Keywords: energy systems modeling | climate change | renewable energy | energy costs | grid stability
Significance: Previous analyses have found that the most feasible route to a low-carbon energy future is one that adopts a diverse portfolio of technologies. In contrast, Jacobson et al. (2015) consider whether the future primary energy sources for the United States could be narrowed to almost exclusively wind, solar, and hydroelectric power and suggest that this can be done at “low-cost” in a way that supplies all power with a probability of loss of load “that exceeds electric-utilityindustry standards for reliability”. We find that their analysis involves errors, inappropriate methods, and implausible assumptions. Their study does not provide credible evidence for rejecting the conclusions of previous analyses that point to the benefits of considering a broad portfolio of energy system options. A policy prescription that overpromises on the benefits of relying on a narrower portfolio of technologies options could be counterproductive, seriously impeding the move to a cost effective decarbonized energy system.
Tim Gordon, The Jewish “Council” of Jamnia and Its Impact on the Old Testament Canon and New Testament Studies. unknown (2007), preprint, 1–11.
In spite of early popular views of both Jewish and Christian scholars, it was shown from the available research that the “Council” of Jamnia should not be considered a council in the same sense as the councils of the Christian Church. The evidence from the available rabbinic literature suggests that the proceedings that occurred at Jamnia should be evaluated as those of an academy or school.
Another misconception that was examined in the research was that the Old Testament canon was finalized by the “Council” of Jamnia. This is significant in light of the fact that the Old Testament is quoted or alluded to as authoritative and historical by the New Testament writers numerous times. In this writer’s view, several recent works in the last forty plus years by Christian scholars such as Jack Lewis and Jewish scholars like Jacob Neusner and others has revealed that the Jamnia proceedings were not the final word on the Old Testament canon. Though the Song of Songs and Ecclesiastes were discussed, there is no evidence that any official canonical position is taken on these or any other Old Testament texts. Some Old Testament books continued to be disputed in rabbinic literature as late as the 4th century AD. It seems fair to say that most Jews and Christians considered the Old Testament canon to be closed in the first century. Josephus spoke of a Hebrew canon of twenty-two books which equates to the Christian number of thirty-nine books today. Neil Lightfoot noted Jesus not only alluded to the threefold arrangement of the law, prophets, and writings in Luke 24:44 but on another occasion noted in Luke 11:51 and Matthew 23:55, Jesus spoke of the time from the blood of Abel to the blood of Zechariah as the first and last martyrs of the Old Testament. The martyrdom of Zechariah is noted in the book of 2 Chronicles 24:20-21 which is the last book of the Hebrew Bible. Thus, Jesus embraced the whole of the Hebrew canon from Genesis to Chronicles with his statements. Lightfoot concluded his remarks by noting that the canon was substantially fixed long before Jamnia.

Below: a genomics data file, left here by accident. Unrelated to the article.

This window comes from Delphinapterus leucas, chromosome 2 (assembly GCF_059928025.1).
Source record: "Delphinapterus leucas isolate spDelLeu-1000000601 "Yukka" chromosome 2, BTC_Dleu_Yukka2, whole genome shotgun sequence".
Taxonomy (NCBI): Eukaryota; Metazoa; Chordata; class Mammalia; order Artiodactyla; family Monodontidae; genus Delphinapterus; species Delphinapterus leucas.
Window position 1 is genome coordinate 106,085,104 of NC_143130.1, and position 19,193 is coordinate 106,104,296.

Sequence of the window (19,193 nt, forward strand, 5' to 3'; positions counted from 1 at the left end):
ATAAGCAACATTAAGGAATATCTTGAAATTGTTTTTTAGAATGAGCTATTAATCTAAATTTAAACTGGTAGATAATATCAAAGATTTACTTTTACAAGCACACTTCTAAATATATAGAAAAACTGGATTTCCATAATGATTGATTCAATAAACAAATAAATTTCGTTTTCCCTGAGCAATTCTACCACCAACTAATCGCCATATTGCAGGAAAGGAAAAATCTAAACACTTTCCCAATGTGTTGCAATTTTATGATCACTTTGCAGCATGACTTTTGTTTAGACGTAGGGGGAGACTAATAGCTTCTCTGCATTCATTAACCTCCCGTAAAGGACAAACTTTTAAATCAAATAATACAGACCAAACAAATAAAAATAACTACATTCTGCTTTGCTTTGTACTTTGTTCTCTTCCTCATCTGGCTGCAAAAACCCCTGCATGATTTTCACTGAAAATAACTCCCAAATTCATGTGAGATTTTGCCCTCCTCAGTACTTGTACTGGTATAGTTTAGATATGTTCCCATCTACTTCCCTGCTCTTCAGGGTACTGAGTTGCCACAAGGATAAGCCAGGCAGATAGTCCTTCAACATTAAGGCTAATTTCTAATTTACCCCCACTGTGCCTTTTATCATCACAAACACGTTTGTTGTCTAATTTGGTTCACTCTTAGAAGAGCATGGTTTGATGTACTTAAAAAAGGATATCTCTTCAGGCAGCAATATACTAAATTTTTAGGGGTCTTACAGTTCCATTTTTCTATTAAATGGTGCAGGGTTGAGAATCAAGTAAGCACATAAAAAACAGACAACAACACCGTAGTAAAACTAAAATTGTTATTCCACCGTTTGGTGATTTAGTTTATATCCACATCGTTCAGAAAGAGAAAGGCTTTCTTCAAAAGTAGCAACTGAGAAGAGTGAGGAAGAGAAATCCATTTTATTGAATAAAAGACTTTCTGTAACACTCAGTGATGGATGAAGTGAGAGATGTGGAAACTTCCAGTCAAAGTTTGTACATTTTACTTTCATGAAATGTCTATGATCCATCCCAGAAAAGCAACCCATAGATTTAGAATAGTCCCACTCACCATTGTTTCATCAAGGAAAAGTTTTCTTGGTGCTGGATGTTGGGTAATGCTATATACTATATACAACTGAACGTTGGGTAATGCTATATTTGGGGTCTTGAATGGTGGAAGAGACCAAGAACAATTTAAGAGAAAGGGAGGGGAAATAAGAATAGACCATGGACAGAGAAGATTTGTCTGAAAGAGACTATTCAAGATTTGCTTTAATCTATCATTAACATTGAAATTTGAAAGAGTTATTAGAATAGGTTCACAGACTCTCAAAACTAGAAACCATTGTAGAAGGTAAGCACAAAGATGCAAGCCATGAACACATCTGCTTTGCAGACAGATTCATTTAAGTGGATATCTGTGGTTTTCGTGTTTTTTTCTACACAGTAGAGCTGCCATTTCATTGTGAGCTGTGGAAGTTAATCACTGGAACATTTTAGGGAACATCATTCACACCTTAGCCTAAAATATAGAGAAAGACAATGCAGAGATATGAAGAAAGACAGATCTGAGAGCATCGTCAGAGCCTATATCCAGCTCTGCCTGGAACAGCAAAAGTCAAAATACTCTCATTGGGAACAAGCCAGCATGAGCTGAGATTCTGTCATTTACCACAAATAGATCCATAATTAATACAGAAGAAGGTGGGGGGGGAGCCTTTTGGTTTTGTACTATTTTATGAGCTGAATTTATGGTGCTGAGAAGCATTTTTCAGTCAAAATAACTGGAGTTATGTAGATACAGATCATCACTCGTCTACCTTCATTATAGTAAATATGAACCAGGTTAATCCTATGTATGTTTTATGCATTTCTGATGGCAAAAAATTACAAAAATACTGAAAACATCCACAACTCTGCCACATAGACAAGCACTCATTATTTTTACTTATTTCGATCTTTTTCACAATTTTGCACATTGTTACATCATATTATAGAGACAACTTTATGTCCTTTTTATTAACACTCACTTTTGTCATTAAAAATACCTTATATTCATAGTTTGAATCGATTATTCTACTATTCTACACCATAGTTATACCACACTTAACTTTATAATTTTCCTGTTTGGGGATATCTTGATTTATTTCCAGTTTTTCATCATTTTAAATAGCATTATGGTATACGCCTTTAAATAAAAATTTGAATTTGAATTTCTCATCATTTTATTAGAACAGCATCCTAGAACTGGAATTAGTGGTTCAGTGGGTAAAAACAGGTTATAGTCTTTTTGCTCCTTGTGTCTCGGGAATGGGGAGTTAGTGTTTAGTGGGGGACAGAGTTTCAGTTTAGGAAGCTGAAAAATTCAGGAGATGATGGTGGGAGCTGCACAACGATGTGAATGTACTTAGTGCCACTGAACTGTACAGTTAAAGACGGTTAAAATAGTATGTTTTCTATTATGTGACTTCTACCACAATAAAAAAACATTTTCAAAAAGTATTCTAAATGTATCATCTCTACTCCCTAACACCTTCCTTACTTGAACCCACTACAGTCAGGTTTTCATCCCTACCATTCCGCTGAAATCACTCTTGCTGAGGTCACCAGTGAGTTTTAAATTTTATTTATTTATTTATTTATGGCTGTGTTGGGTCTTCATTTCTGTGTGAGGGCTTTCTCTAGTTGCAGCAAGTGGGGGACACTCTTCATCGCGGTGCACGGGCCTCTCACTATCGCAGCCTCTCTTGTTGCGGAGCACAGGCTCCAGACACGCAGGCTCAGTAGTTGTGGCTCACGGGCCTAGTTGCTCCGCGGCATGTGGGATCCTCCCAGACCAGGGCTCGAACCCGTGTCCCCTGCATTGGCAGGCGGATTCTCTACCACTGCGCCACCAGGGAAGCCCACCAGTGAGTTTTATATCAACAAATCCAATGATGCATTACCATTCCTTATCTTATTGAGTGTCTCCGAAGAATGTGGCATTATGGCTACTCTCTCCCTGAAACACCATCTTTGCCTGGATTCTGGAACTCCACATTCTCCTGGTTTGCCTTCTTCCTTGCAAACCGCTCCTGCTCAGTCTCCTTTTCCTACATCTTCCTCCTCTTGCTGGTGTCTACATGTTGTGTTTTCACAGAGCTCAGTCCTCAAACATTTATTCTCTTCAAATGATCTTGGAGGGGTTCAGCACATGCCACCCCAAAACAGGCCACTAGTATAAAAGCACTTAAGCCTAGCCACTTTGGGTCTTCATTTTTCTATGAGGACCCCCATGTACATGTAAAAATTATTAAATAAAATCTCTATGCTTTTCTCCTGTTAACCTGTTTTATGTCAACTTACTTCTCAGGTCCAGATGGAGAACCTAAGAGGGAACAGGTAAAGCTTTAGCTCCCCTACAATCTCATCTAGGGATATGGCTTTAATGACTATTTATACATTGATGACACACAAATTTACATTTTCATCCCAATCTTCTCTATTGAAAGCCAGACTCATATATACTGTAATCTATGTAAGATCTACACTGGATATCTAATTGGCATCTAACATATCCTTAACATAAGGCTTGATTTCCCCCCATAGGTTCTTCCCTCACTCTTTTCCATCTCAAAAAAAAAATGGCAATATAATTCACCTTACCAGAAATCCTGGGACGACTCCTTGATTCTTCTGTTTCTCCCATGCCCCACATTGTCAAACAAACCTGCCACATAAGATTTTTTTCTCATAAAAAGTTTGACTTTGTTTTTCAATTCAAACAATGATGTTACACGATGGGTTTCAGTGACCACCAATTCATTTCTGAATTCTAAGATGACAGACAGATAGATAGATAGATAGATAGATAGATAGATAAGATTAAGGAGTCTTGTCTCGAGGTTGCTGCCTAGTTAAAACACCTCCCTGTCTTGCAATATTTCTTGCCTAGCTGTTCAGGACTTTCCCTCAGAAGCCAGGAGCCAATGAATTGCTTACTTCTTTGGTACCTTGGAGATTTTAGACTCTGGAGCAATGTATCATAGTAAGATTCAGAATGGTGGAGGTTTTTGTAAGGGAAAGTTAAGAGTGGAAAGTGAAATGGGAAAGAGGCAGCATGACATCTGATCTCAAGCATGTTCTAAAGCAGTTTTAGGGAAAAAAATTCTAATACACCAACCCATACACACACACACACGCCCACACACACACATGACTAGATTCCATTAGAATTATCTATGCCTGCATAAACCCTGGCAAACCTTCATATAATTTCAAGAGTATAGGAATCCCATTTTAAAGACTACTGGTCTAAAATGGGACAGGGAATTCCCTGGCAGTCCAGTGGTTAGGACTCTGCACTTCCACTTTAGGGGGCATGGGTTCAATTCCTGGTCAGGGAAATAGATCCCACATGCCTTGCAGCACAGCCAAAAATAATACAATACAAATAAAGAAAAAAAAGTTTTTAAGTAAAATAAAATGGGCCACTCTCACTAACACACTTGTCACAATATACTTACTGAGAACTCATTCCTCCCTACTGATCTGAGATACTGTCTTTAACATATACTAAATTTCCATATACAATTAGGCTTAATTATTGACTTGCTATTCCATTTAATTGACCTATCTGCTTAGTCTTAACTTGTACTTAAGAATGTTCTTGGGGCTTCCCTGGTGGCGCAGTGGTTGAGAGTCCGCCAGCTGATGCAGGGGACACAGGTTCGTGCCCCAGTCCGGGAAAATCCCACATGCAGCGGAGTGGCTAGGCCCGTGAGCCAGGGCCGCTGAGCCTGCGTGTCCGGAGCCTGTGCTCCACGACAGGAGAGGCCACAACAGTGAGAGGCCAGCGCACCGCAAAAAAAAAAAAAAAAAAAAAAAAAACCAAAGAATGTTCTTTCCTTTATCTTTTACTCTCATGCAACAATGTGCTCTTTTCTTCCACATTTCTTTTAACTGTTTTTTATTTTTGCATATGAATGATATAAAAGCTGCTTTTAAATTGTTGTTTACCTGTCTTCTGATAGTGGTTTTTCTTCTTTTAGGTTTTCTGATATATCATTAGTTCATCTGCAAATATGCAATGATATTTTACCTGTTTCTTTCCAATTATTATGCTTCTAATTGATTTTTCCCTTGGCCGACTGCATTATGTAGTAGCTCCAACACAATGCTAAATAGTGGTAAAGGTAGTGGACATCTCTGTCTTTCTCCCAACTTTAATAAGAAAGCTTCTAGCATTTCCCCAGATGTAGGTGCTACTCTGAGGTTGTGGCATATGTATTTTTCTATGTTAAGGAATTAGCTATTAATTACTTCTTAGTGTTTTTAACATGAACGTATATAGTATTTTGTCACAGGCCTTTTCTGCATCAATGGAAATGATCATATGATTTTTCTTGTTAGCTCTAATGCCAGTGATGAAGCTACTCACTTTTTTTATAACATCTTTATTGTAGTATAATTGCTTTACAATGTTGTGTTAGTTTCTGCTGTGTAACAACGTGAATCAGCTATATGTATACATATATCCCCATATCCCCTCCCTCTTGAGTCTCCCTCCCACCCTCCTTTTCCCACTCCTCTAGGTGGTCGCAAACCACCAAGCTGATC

Catherine Hezser (Hrsg.), The Oxford Handbook of Jewish Daily Life in Roman Palestine. (Oxford 2010).
This book is a reference compendium on the day-to-day lives of Jews in the land of Israel in Roman times. Ranging from subjects such as clothing and domestic architecture to food and meals, labour and trade, and leisure-time activities, it covers all the major themes. Individual articles introduce the reader to the current state of research on particular aspects of ancient Jewish everyday life — research that has been greatly enriched by critical methodological approaches to rabbinic texts, and by the growing interest of archaeologists in investigating the lives of ordinary people. Detailed bibliographies inspire further engagement by enabling readers to pursue their own lines of enquiry.
Keywords: Jews | Israel | ancient Jewish life | rabbinic texts | archaeologists | ancient Judaism | rabbinic literature | Roman provincial history | Roman provincial culture | ancient Christianity